Are you being watched?

FinFisher government spy tool found

hiding as WhatsApp and Skype

9-23-2017


Malware used by intelligence agencies spotted in 7 countries, experts said.

Legitimate downloads of popular software including WhatsApp, Skype and VLC Player are allegedly being hacked at an internet service provider (ISP) level to spread an advanced form of surveillance software known as “FinFisher”, cybersecurity researchers warn.

FinFisher is sold to global governments and intelligence agencies and can be used to snoop on webcam feeds, keystrokes, microphones and web browsing. Documents, previously published by WikiLeaks, indicate that one tool called “FinFly ISP” may be linked to the case.

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The digital surveillance tools are peddled by an international firm called Gamma Group and have in the past been sold to repressive regimes including Bahrain, Egypt and the United Arab Emirates (UAE).

In March this year, the company attended a security conference sponsored by the UK Home Office.

This week (21 September), experts from cybersecurity firm Eset claimed that new FinFisher variants had been discovered in seven countries, two of which were being targeted by “man in the middle” (MitM) attacks at an ISP level – packaging real downloads with spyware.

Companies hit included WhatsApp, Skype, Avast, VLC Player and WinRAR, it said, adding that “virtually any application could be misused in this way.”

When a target of surveillance was downloading the software, they would be silently redirected to a version infected with FinFisher, research found.

When downloaded, the software would install as normal – but Eset found it would also be covertly bundled with the surveillance tool.

The stealthy infection process was described as being “invisible to the naked eye.”

The seven countries were not named for security reasons, Eset said. WhatsApp and VLC Player did not respond to request for comment by the time of publication.

A Microsoft spokesperson, referencing the Skype infections, told IBTimes UK: “Windows Defender antivirus cloud protection already automatically identifies and blocks the malware.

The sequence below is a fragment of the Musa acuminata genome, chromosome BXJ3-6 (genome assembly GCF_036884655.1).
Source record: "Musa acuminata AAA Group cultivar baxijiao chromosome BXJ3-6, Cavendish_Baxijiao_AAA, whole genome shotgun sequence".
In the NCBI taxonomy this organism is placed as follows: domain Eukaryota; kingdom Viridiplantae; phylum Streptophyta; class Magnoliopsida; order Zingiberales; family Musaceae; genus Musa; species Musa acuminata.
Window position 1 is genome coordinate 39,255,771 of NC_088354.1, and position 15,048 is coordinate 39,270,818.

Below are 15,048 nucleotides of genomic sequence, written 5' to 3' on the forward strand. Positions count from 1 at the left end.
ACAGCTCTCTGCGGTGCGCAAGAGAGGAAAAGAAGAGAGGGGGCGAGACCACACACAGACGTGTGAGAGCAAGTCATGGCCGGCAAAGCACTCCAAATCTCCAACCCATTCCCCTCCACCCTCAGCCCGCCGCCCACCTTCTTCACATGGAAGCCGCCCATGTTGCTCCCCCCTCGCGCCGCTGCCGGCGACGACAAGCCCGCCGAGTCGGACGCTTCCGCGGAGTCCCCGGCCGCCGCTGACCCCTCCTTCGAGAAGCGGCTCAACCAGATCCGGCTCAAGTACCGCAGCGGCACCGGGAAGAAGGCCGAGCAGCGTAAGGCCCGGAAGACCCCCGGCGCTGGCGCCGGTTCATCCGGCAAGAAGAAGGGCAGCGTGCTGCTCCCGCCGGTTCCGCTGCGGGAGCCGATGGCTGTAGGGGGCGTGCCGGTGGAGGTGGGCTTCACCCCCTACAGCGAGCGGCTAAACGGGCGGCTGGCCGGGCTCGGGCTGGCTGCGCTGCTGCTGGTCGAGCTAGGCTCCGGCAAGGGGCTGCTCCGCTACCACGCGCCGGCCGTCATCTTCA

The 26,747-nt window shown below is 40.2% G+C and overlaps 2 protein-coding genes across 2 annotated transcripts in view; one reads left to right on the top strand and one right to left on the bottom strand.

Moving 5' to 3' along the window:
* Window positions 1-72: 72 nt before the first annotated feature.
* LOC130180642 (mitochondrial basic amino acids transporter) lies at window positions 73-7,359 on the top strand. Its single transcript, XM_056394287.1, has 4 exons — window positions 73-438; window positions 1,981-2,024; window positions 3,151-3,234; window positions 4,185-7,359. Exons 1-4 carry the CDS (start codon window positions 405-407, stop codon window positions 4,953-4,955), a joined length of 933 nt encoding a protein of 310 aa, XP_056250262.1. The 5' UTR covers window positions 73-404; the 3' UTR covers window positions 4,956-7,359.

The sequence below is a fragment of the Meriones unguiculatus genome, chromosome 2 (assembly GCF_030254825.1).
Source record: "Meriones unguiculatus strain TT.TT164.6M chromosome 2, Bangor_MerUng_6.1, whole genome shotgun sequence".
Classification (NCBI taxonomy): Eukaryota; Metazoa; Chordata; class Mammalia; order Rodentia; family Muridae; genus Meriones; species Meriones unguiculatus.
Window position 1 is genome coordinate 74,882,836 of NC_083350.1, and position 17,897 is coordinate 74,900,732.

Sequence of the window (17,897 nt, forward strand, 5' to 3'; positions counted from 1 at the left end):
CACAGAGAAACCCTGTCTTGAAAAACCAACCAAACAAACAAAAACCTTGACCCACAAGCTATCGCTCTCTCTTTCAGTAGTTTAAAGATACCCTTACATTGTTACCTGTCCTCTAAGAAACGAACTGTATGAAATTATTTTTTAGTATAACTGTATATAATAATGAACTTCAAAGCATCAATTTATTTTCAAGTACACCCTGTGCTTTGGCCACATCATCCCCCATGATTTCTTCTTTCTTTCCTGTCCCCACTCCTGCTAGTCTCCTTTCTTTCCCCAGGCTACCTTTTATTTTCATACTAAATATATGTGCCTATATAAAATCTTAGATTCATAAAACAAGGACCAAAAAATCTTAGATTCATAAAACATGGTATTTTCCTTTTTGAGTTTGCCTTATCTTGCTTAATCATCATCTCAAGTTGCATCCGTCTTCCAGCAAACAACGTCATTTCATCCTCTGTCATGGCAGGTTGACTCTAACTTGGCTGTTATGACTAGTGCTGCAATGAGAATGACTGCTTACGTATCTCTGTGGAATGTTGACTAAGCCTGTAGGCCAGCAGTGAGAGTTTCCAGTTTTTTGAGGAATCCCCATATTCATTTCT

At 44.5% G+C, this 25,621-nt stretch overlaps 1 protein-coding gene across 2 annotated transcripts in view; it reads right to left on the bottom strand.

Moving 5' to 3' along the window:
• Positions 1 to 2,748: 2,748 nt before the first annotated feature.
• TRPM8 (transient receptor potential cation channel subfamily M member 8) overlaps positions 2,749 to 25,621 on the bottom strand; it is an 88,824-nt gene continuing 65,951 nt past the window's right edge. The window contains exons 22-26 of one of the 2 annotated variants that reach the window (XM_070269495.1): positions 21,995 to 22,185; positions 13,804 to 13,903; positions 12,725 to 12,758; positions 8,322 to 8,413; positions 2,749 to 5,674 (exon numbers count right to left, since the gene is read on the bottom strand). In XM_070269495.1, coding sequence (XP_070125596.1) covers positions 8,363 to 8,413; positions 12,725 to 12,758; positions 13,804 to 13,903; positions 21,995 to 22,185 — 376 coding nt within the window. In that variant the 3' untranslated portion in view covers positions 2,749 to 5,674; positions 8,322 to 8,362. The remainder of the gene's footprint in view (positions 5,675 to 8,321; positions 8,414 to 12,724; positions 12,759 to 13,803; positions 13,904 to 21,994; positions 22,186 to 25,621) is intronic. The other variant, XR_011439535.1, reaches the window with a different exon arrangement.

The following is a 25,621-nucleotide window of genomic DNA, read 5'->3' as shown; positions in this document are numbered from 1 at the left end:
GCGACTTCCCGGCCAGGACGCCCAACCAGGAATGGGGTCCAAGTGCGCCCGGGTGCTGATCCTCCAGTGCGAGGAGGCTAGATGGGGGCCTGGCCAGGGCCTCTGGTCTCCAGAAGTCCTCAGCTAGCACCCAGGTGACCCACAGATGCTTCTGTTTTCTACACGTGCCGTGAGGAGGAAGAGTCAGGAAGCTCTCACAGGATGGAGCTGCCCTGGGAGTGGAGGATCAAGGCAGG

“For non-cloud customers, we’ve deployed signatures to protect against this in our free antivirus software,” the statement added.

An Avast spokesperson said: “Attackers will always focus on the most prominent targets.

“Wrapping official installers of legitimate apps with malware is not a new concept and we aren’t surprised to see the PC apps mentioned in this report.

“What’s new is that this seems to be happening at a higher level.

“We don’t know if the ISPs are in cooperation with the malware distributors or whether the ISPs’ infrastructure has been hijacked.”

The latest version of FinFisher was spotted with new customised code which kept it from being discovered, what Eset described as “tactical improvements.” Some tricks, it added, were aimed at compromising end-to-end (E2E) encryption software and known privacy tools.

One such application was Threema, a secure messaging service.

“The geographical dispersion of Eset’s detections of FinFisher variants suggests the MitM attack is happening at a higher level – an ISP arises as the most probable option,” the team said.

“One of the main implications of the discovery is that they decided to use the most effective infection method and that it actually isn’t hard to implement from a technical perspective,” Filip Kafka, a malware researcher at Eset, told IBTimes UK.

“Since we see have seen more infections than in the past surveillance campaigns, it seems that FinFisher is now more widely utilised in the monitoring of citizens in the affected countries.”

Anyone with any knowledge of these things let me know……

2 thoughts on “Are you being watched?

  1. Prepare for a strongly regulated internet. And of coarse new fees and taxes to battle against this kind of thing. I can remember when Trump said there was no privacy on the internet. Too bad the good guys aren’t using the same kind of methods to catch these people. Society doesn’t allow us to advance up from the sheep level where all of the predators can pick and choose their next victim. We have to trust our identity to others who just leave it where eventually security is lax and they can get in. And as usual we lose. Not the ones who demand it from us for what they say is our protection. In this world you can catch all of the good guys doing everything on the internet. But the bad guys are the ones who seem to have some kind of better security than we have. Equifax! I never told them anything about me and still, they know and archived everything about me. Now someone else did it to them and has it all. Equifax says they are sorry. Ahhhhh. But if they don’t have our info, Then they can’t tell others that you are credible. Such a play on words. How ironic. Makes you want to laugh silently a little but you throw up just a little instead. Many of those free games that you can download are chuck full of malware. Beware of the freebies. It all starts at that little box on the computer screen that says “allow”. When you press it for the download, God only knows what you are allowing inside of your once clean virgin computer.

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